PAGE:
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Lake Nicaragua’s Monkey Island

Following our quick tour of the Plaza de la Independencia, it was off to lunch at the Toritos Hotel Restaurant & Bar on Calle Calzada, Granada.

To save time, Eric, our tour guide, had phoned in our orders and they served us as soon as all 20+ of us had our seats. (Lunch was included in the cost of the tour.)

My fish with salad and rice, served with a few wedges of lime, was light and delicious. We spent maybe 30-45 minutes at the restaurant then it was back on the bus to our next stop – Monkey Island on Lake Nicaragua.

Lake Nicaragua's Monkey Island

Climbing on to our boats

Lake Nicaragua's Monkey Island

Water lilies

Lake Nicaragua's Monkey Island

Heading to the island

At just over 3,000 square miles, Lake Nicaragua, a freshwater lake, is the largest in Central America, the nineteenth largest in the world. Numerous fish, including tarpon, sawfish and an endemic species of shark live in the lake that, in parts, reaches a depth of 85 feet.

Lake Nicaragua's Monkey Island

An island on Lake Nicaragua

Because of its size and depth, about 400 islands dot the lake. Many are inhabited and several are privately owned by prominent Nicaraguans and some foreigners. There was even one with a For Sale sign.

Climbing on to the small craft that would take us to Monkey Island, I noticed right away that no one distributed life preservers. Was I taking a risk? I pushed that unsettling thought out of my head and relaxed into my seat.

Lake Nicaragua's Monkey Island

Island on Lake Nicaragua

A man, who looked young enough to be in high school, took the engine and soon the boat was slicing through the brown water kicking up sprays. Ours were the only two boats on the open lake and as we glided pass small islands, we trained our cameras, trying to get good shots without getting water on to the lenses.

Lake Nicaragua's Monkey Island

Island on the lake

The ride to Monkey Island took no more than 10 minutes. I was a bit disappointed that the island wasn’t larger so we could disembark but the capuchin monkeys put on a little show, jumping from rock to rock and swinging from tree to tree as if they knew they had an audience. (They are called capuchin because their color reminded the early explorers of Franciscan monks.) One even jumped into a boat that pulled in after we did. I suspect someone might have lured it with food.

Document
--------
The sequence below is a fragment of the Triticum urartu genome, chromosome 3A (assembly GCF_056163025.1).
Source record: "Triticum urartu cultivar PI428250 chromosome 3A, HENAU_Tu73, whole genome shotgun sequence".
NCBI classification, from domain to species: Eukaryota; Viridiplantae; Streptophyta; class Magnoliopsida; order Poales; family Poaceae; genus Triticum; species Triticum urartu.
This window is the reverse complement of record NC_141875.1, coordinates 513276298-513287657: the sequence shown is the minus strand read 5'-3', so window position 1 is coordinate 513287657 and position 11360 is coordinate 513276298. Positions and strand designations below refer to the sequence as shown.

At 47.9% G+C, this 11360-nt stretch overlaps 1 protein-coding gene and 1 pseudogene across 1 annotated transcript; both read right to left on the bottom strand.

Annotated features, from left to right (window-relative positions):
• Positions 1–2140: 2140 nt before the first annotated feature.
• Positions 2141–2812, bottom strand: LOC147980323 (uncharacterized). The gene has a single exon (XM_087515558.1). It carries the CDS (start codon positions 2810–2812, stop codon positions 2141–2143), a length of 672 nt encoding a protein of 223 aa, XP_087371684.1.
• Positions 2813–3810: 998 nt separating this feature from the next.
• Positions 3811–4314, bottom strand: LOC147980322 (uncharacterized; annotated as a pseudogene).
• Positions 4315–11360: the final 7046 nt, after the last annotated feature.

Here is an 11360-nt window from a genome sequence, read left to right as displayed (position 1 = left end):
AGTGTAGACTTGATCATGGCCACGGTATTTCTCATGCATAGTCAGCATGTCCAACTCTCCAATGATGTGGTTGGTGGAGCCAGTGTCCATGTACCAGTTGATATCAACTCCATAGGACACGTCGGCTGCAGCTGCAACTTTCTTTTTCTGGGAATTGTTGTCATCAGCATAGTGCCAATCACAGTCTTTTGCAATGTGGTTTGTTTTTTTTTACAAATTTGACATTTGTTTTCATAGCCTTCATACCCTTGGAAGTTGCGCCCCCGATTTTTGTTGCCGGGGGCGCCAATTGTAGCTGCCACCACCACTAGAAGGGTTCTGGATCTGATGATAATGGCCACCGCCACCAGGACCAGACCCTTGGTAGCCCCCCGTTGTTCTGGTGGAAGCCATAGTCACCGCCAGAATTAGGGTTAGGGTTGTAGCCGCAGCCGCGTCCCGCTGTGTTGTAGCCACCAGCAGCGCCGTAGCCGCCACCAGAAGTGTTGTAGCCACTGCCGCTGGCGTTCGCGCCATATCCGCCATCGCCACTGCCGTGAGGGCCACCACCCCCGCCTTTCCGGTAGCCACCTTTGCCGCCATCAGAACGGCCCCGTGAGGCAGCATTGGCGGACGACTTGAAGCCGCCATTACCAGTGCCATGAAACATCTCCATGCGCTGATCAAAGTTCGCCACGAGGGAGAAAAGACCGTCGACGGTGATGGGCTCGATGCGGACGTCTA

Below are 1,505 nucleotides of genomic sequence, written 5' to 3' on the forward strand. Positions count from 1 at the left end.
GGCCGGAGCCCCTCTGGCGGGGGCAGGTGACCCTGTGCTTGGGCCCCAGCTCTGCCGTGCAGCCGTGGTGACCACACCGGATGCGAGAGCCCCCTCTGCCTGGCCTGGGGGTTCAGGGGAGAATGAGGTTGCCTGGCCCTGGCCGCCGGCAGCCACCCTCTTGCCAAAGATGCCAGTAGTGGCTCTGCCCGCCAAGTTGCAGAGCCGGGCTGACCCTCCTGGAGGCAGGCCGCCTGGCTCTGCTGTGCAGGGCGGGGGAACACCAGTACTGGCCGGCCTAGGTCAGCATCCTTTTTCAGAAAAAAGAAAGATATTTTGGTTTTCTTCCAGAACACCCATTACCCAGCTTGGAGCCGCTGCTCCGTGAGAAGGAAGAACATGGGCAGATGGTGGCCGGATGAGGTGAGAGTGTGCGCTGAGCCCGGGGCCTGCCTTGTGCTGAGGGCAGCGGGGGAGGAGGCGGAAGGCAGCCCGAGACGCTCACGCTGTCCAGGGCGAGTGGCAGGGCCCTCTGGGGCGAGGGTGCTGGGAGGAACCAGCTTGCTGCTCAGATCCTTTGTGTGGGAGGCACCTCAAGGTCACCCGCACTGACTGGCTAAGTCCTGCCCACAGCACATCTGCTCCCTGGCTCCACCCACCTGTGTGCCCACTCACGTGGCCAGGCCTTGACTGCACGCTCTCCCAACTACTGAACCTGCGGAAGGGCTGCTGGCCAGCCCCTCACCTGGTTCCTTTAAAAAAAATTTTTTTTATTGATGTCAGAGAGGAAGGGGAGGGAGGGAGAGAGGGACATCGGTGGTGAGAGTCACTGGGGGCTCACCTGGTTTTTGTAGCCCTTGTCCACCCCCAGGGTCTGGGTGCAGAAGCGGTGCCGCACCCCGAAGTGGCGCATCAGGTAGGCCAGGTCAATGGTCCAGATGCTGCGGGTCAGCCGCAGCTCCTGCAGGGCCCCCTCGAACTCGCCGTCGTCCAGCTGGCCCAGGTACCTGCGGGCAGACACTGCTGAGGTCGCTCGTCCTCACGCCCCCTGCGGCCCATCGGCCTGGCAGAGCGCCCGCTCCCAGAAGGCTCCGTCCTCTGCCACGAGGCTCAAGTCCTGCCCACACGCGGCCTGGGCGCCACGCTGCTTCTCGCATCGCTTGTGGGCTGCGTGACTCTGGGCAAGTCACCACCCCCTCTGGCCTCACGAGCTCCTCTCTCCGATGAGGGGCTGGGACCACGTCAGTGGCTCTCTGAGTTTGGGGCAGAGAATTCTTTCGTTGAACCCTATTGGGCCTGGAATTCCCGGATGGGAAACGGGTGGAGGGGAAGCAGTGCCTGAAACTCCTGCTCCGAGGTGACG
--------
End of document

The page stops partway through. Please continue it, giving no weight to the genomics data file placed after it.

Lake Nicaragua's Monkey Island

The Volcano, Mombacho, seen from Lake Nicaragua

Lake Nicaragua's Monkey Island

Bird near Monkey Island

Lake Nicaragua's Monkey Island

Capuchin Monkey on Monkey Island

We spent about 10 minutes watching the monkeys then our boatman turned us around and headed back to the pier, the mid afternoon sun shining like diamonds on the water.

 

 

Comments

  1. Thank for sharing information.

  2. The lake looks beautiful and scenic, just hope the shark species don’t make the lake dangerous for a swim.

  3. What a journey!! I would love to have my own private island! How wonderful it would be. But no monkeys in your article? Where are those little rascals? 😉
    Jeff Titelius recently posted..Verona, Italy—Cultural immersion in the city of loveMy Profile

  4. Beautiful, I wish to visit someday….
    Muza-chan recently posted..Kyoto Jidai Matsuri paradeMy Profile

  5. Still seems like you managed to cram a lot in a day.

    Now what are you up to as you’ve fallen off the map.
    Leigh recently posted..Travel News from Around the World: October 24, 2014 EditionMy Profile

  6. What a wonderful little place, the natural surroundings are always alluring. The fact that there were no crowds is actually a good thing too! Have a lovely day Marcia 🙂
    Arti recently posted..Rediscovering ‘Atithi Devo Bhava’ In A Foreign LandMy Profile

  7. Another interesting post, I always learn something!
    Patti recently posted..First Impressions ~My Profile

  8. This tour looks really great – your pictures are fab and really bring it to life! This is going on my bucket list 🙂

  9. Too bad you didn’t get to set foot on Monkey Island, but at least you saw a lot of monkeys from your boat right? And no life jackets? Scary!
    Aleah | SolitaryWanderer.com recently posted..Backpacking South America – Tentative ItineraryMy Profile

  10. I love small islands like this. Beautiful photos, hope you enjoyed your time there.

  11. I’d love to sail Lake Nicaragua and visit the Monkey island someday. Will the lake be affected by the interoceanic canal they are digging through Nicaragua at the moment?
    Mette recently posted..5 things to do in La SpeziaMy Profile

  12. Lovely day for being on the water. I always have an unsettling feeling when I get on a boat in SEA. Very seldom are life preservers mentioned or in sight!
    Nancie ( recently posted..Traditional Medical Hall in Penang for Travel Photo ThursdayMy Profile

  13. The place is so beautiful and relaxing to visit. You did the great photo shoot on this trip. Thanks for sharing this trip on the Monkey Island. I hope I can visit here one day with my family.

  14. Ooh, I would love to have my own private island, although preferably one without monkeys as they can be quite a nuisance. Too bad you couldn’t disembark and perhaps lucky that a monkey didn’t board your boat.
    Michele {Malaysian Meanders} recently posted..Penang’s colonial past at the Old Protestant CemeteryMy Profile

  15. I did, Leigh. We managed to do quite a bit.